In-vehicle payments are those where payments are made via vehicle systems, without requiring use of a smartphone to process the transaction.
As previously reported by Payments, Cards & Mobile the value of in-vehicle payments is expected to reach $86 billion in 2025, up from just $543 million in 2020.
This extraordinary growth of over 5,300% in the next five years will be driven by increasing industry collaboration and initiatives from vehicle manufacturers, aimed at reducing the high level of fragmentation between different in-vehicle marketplaces.
Payments vendors will need to quickly develop new capabilities in order to capitalise on this growing opportunity. As a result, we anticipate the rate of acquisitions and partnerships to intensify to meet these urgent requirements.
North America to Dominate In-vehicle Payments Market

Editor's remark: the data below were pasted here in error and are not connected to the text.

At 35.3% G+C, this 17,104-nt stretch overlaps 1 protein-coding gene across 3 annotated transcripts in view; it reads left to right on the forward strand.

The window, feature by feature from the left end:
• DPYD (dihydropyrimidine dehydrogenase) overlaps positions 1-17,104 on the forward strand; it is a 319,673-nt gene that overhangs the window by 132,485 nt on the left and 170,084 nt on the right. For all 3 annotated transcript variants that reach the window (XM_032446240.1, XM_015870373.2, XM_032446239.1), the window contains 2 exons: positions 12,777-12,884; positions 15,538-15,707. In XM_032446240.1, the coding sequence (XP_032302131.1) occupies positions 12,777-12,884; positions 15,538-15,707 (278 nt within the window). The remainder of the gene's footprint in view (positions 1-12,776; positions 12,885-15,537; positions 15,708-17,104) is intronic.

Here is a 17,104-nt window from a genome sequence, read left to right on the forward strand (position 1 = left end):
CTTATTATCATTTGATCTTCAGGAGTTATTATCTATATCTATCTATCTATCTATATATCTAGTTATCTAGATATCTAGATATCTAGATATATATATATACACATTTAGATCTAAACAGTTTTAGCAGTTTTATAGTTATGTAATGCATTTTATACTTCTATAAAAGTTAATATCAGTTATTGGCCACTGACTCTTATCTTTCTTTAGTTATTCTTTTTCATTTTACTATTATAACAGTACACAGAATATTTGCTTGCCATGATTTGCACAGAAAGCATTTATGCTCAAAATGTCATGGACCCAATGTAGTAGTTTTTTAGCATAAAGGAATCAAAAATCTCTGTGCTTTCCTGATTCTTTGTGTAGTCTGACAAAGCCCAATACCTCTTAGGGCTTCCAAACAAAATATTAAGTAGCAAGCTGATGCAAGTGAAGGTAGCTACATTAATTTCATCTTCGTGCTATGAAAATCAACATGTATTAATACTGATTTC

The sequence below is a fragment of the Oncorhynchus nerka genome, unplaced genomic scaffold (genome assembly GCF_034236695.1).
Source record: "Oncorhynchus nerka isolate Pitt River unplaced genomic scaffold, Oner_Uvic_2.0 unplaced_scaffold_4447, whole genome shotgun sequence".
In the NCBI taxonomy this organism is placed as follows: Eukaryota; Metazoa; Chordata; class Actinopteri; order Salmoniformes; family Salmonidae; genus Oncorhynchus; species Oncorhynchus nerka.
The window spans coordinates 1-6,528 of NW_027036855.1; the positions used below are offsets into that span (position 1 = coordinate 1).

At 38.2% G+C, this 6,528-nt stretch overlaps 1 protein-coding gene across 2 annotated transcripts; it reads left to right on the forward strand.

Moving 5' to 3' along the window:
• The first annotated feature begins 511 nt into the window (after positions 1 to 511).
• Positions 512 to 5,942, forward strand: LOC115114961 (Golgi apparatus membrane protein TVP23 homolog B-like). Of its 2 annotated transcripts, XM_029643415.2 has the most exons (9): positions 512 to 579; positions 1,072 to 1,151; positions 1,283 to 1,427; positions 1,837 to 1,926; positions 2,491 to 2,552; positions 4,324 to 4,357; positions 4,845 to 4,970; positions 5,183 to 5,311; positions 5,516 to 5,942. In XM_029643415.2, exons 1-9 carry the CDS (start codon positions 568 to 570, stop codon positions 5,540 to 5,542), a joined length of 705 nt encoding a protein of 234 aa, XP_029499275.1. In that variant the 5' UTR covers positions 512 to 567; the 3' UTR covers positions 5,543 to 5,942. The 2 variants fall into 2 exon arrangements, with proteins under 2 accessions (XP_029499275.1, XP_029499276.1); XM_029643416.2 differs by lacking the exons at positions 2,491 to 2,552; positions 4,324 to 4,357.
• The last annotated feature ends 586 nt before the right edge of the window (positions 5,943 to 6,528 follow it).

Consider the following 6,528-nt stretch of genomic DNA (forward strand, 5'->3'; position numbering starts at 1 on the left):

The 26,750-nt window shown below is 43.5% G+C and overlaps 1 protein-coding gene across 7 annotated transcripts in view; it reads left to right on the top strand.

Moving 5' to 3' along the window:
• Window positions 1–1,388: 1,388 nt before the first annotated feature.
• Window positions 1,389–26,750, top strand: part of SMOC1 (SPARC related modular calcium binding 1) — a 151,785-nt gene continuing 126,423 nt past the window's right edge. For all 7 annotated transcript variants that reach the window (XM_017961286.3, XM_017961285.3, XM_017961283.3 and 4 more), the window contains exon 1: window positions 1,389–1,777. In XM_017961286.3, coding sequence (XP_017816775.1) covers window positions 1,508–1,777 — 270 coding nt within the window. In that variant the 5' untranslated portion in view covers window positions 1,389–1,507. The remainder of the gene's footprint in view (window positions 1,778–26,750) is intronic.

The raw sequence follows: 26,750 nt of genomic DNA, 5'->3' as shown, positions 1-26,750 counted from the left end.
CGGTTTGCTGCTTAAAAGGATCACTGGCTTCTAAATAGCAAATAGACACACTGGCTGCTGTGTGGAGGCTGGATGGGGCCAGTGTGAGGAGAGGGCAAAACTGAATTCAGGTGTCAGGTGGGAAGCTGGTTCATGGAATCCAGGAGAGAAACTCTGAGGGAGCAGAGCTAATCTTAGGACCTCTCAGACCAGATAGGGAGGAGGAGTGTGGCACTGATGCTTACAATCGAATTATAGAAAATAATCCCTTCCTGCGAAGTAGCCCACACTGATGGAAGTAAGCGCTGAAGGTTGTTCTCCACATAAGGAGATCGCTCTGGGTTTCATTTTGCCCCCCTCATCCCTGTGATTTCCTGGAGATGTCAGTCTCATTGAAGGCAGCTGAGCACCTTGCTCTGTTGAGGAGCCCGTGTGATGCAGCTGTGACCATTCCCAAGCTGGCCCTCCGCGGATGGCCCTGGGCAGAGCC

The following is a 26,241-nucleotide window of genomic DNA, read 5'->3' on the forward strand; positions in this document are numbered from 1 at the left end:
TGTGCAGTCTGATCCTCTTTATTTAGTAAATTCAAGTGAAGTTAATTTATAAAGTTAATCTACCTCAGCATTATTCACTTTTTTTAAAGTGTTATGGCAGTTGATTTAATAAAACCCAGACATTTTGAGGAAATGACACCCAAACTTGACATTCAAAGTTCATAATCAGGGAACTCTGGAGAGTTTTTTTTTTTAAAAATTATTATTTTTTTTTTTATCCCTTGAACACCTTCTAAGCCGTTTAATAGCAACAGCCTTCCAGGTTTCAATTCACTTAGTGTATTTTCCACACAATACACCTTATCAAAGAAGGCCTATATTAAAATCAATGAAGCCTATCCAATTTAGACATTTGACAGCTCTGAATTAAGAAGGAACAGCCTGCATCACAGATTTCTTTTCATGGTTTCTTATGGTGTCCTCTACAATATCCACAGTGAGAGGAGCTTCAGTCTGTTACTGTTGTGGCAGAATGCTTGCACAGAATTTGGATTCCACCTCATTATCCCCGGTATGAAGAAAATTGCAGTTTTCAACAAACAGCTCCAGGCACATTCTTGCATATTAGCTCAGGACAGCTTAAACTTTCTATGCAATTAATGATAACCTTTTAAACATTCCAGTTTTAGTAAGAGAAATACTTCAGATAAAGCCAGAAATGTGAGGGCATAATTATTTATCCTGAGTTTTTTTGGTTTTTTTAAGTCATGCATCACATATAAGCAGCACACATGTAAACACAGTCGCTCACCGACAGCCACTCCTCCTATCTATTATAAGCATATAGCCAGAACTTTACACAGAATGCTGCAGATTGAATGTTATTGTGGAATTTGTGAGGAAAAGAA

The new research found that North America will have the largest in-vehicle payments share of transactions by volume; accounting for 42% of all transactions globally by 2026.
The growth is driven by a large installed base of payment-enabled vehicles and a high level of partnerships in place.
The recent collaboration between industry participants in North America will be beneficial in overcoming fragmentation and incentivising user adoption through rewards and loyalty schemes over the next five years.
Vehicle Fuelling Leads In-vehicle Payment Use Cases
The research found vehicle fuelling will be the most common use case over the next 5 years; accounting for around 48% of total in-vehicle payment transactions by volume.
This growth is being seen as the natural progression for fuel payments, which have evolved from cash to card payments, then to smartphone payments, and now to in-vehicle payments.
The report recommends that stakeholders look beyond fuelling and EV charging to develop additional use cases such as coffee shop and fast food pick-up payments via the vehicle dashboard; using existing infrastructure in developed regions.
Enabling voice commerce will be critical in exploring these opportunities, and will require vendors to develop new capabilities.